Six tips to help young athletes prepare for upcoming season

Just because the weather outside is getting colder, it doesn’t always mean that athletes are taking time away from their sport.

In fact, for many East Central Illinois athletes, the cold months are a time to prepare their body for the grind of spring, summer and fall seasons.

Adam Tarr, Certified Athletic Trainer at Carle Sports Medicine said the off-season training is not only a key component in the success of an athlete or a team, but even more so in preventing injuries that typically happen during the onset of practice.

“That maintenance of strength and flexibility, that’s how we can stay away from some of those injuries,” Tarr said. “It’s the kids who jump right in to a certain level of exercise that end up finding themselves with an overuse injury or some kind of injury.”

Tarr said athletes who spend time in the off-season working on balance, agility, flexibility, power and strength have an easier time getting into the swing of things as their sport begins.

While the time before or after practice is easy to overlook, Tarr also said it’s equally important, whether during training or in-season, to warm up or cool down the body before and after exercise.

“Getting the body temperature elevated to a point where it’s ready to go is a big deal. Then cooling off and getting stretched out is a big deal to stay away from these injuries.”

No matter how much an athlete prepares their body, Tarr said there are additional measures that can be taken to prevent some common injuries.

Playing a variety of sports throughout the year

“We see a lot of injury in kids who do one sport,” Tarr said. “Back in the day, (kids) used to climb trees, play baseball after school, play outside more, ride bikes. There was just a lot of activity that happened outside.

“To go from having that to now doing one sport year round makes it really challenging because our bodies aren’t built for that.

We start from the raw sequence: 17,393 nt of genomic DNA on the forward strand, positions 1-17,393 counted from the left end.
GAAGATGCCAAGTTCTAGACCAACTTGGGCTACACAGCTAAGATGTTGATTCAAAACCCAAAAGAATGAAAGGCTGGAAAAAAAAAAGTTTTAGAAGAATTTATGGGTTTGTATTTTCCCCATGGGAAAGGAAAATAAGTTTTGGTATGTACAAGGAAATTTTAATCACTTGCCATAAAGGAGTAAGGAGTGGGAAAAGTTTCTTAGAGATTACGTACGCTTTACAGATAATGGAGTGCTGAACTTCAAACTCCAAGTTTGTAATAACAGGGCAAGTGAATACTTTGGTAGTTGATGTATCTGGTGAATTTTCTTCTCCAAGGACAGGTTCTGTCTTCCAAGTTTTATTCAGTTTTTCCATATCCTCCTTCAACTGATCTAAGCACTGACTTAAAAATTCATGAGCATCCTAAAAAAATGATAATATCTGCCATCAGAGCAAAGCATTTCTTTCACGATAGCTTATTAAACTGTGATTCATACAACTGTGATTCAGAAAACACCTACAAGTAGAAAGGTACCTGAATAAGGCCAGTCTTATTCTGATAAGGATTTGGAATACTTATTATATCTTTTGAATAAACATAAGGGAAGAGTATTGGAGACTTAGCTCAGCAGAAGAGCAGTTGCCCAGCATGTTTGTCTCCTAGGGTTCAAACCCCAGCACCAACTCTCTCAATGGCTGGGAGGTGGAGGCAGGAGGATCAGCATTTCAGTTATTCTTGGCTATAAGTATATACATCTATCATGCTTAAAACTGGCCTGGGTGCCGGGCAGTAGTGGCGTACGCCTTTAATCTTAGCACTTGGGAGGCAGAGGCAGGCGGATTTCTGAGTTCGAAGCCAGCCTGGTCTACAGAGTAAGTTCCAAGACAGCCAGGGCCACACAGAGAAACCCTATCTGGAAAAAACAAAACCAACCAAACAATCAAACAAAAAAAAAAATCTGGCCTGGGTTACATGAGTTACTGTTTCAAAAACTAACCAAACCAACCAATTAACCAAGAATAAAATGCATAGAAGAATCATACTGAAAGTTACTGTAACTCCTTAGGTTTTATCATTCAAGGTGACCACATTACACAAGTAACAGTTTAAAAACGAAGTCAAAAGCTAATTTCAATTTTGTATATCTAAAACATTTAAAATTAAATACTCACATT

“We aren’t getting that base level of strength and flexibility (whereas) maybe kids in the past who played all the time did a little bit more.”

Tarr said athletes who focus on one sport often battle strength and flexibility deficits that often lead to injury.

“We just see positive things when we change up sports and movements from season to season.

“Using those different sets of movements is what’s valuable. We see differences in injury trends we do have those changes.”

Getting enough rest

With many athletes engaged in multiple sports or playing a sport that is accessible year-round, athletes today often don’t give their body the rest it needs.

Tarr recommends taking a couple weeks time in between seasons to give the body time to recoup from repeated movements that come with any activity.

Wearing the proper gear

Tarr said athletes in contact sports should always wear proper athletic gear when practicing or in games. Part of the challenge, he said, is making sure that the gear fits correctly. Protective gear that does not properly fit can lead to injuries, just as not wearing the gear can.

Tarr said Carle Sports Medicine also sees a lot of lower leg injuries because athletes are not wearing the proper shoes.

“Sometimes cleats or spikes or the things that we will use do not support our feet really well or they do not fit right,” he said.

Providers at Carle Sports Medicine often encourage athletes to visit local shoes stores that are well-versed on the product they sell.

He encourages athletes to visit Carle Sports Medicine’s free injury evaluation clinic where providers can advise on sport and athlete specific shoewear.

Training variation

Alongside playing multiple sports, Tarr encourages athletes, especially those who are runners, to vary their conditioning surfaces as they train.